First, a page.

• Pharyngitis and abnormal LFTs tip-off toward IM rather than GAS pharyngitis.
  • Roommates, household contacts: no increased risk IM routinely.
  • EBV-specific ABs helpful especially if heterophile (-) IM.
    • EBV capsid IgM & IgG (+) with EBNA (-) = IM-if sx < 4-6wks.
    • Acute EBV excluded if (+) EBNA since EBNA only expressed >6wks acute infection as latency established.
  • EBV is not a cause of Chronic Fatigue Syndrome (although can cause post-infectious fatigue after IM in ~10%). DON’T draw serologies for chronic fatigue sx.--no data to support as cause.

Basis for recommendation

  1. Lennon P, Crotty M, Fenton JE: Infectious mononucleosis. BMJ 350:, 2015  [PMID:25899165]

    Comment: Direction to frequent clinical diagnostic, therapeutic problems as well as return to sports that face practioners. Most is expert opinion based on thin data such as retrospective or observational studies rather than RCTs.

  2. Tynell E et al: Acyclovir and prednisolone treatment of acute infectious mononucleosis: a multicenter, double-blind, placebo-controlled study. J Infect Dis 174:324, 1996  [PMID:8699062]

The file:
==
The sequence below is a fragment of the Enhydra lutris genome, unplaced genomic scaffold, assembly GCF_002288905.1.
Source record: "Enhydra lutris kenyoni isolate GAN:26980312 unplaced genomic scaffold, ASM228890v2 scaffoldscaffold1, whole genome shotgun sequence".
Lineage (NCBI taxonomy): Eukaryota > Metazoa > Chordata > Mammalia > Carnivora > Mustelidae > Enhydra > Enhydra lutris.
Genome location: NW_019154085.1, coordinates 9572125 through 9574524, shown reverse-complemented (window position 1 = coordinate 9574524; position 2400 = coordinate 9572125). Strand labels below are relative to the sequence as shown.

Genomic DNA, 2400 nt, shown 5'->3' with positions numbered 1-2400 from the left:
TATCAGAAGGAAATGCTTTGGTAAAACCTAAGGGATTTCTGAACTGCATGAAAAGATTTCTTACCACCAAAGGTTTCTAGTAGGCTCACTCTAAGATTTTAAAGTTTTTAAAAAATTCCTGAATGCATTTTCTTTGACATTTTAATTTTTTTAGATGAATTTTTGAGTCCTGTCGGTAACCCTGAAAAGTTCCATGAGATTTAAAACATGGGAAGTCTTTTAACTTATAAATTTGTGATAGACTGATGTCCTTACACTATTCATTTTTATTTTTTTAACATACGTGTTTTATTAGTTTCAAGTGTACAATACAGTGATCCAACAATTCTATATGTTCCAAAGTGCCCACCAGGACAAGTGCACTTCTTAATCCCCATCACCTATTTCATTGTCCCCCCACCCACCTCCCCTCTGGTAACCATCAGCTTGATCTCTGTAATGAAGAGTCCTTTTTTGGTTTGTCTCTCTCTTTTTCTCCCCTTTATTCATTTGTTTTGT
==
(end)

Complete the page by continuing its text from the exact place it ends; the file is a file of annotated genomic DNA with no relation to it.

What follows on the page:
Comment: The combination of corticosteroid and acyclovir offered no clinical benefit in IM.

References

  1. Ali AS et al: Epstein- Barr Virus: Clinical and Epidemiological Revisits and Genetic Basis of Oncogenesis. Open Virol J 9:7, 2015  [PMID:26862355]

    Comment: Review of malignancies with certain and associated EBV including Burkitt’s lymphoma, Hodgkin’s disease , post-transplant lymphoproliferative disorders (PTLD) and T-cell lymphomas (e.g. Peripheral T-cell lymphomas; PTCL and Anaplastic large cell lymphomas; ALCL). It is also linked to epithelial tumors such as nasopharyngeal carcinoma (NPC), gastric carcinomas.